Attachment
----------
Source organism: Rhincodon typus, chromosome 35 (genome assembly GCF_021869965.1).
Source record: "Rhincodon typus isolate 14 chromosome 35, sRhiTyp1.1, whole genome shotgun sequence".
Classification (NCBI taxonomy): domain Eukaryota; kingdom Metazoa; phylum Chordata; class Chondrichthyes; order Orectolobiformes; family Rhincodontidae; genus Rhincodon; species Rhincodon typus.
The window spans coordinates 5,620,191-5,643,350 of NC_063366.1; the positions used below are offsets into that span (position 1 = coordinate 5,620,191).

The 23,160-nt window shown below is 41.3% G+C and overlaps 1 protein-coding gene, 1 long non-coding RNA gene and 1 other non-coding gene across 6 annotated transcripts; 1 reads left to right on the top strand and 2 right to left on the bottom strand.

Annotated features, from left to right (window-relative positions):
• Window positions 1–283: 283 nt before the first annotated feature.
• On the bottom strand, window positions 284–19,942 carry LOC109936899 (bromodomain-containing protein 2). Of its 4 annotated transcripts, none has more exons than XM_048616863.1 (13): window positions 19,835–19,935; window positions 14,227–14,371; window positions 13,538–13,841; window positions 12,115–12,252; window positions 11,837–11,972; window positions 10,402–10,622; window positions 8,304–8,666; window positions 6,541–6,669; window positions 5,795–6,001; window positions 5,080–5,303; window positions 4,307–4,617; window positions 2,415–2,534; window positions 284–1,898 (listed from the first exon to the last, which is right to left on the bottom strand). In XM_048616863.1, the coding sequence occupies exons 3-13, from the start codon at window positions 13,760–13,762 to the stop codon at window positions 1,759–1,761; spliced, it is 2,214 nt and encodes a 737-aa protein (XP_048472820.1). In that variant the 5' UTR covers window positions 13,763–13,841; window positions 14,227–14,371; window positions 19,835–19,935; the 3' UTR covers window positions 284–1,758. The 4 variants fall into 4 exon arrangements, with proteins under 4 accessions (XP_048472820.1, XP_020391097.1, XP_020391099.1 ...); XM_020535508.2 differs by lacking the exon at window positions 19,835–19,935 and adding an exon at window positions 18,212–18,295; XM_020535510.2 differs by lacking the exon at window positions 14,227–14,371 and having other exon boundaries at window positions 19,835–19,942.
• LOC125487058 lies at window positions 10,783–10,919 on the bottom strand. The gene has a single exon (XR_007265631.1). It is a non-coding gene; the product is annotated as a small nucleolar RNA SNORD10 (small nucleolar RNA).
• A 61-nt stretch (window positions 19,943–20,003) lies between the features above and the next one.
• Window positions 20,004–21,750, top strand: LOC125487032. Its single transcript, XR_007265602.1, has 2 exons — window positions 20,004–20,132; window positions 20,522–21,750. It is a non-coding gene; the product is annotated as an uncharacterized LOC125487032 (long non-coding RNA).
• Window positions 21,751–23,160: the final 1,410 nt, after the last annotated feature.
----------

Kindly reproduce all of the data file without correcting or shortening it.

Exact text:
Source organism: Rhincodon typus, chromosome 35 (genome assembly GCF_021869965.1).
Source record: "Rhincodon typus isolate 14 chromosome 35, sRhiTyp1.1, whole genome shotgun sequence".
Classification (NCBI taxonomy): domain Eukaryota; kingdom Metazoa; phylum Chordata; class Chondrichthyes; order Orectolobiformes; family Rhincodontidae; genus Rhincodon; species Rhincodon typus.
The window spans coordinates 5,620,191-5,643,350 of NC_063366.1; the positions used below are offsets into that span (position 1 = coordinate 5,620,191).

The 23,160-nt window shown below is 41.3% G+C and overlaps 1 protein-coding gene, 1 long non-coding RNA gene and 1 other non-coding gene across 6 annotated transcripts; 1 reads left to right on the top strand and 2 right to left on the bottom strand.

Annotated features, from left to right (window-relative positions):
• Window positions 1–283: 283 nt before the first annotated feature.
• On the bottom strand, window positions 284–19,942 carry LOC109936899 (bromodomain-containing protein 2). Of its 4 annotated transcripts, none has more exons than XM_048616863.1 (13): window positions 19,835–19,935; window positions 14,227–14,371; window positions 13,538–13,841; window positions 12,115–12,252; window positions 11,837–11,972; window positions 10,402–10,622; window positions 8,304–8,666; window positions 6,541–6,669; window positions 5,795–6,001; window positions 5,080–5,303; window positions 4,307–4,617; window positions 2,415–2,534; window positions 284–1,898 (listed from the first exon to the last, which is right to left on the bottom strand). In XM_048616863.1, the coding sequence occupies exons 3-13, from the start codon at window positions 13,760–13,762 to the stop codon at window positions 1,759–1,761; spliced, it is 2,214 nt and encodes a 737-aa protein (XP_048472820.1). In that variant the 5' UTR covers window positions 13,763–13,841; window positions 14,227–14,371; window positions 19,835–19,935; the 3' UTR covers window positions 284–1,758. The 4 variants fall into 4 exon arrangements, with proteins under 4 accessions (XP_048472820.1, XP_020391097.1, XP_020391099.1 ...); XM_020535508.2 differs by lacking the exon at window positions 19,835–19,935 and adding an exon at window positions 18,212–18,295; XM_020535510.2 differs by lacking the exon at window positions 14,227–14,371 and having other exon boundaries at window positions 19,835–19,942.
• LOC125487058 lies at window positions 10,783–10,919 on the bottom strand. The gene has a single exon (XR_007265631.1). It is a non-coding gene; the product is annotated as a small nucleolar RNA SNORD10 (small nucleolar RNA).
• A 61-nt stretch (window positions 19,943–20,003) lies between the features above and the next one.
• Window positions 20,004–21,750, top strand: LOC125487032. Its single transcript, XR_007265602.1, has 2 exons — window positions 20,004–20,132; window positions 20,522–21,750. It is a non-coding gene; the product is annotated as an uncharacterized LOC125487032 (long non-coding RNA).
• Window positions 21,751–23,160: the final 1,410 nt, after the last annotated feature.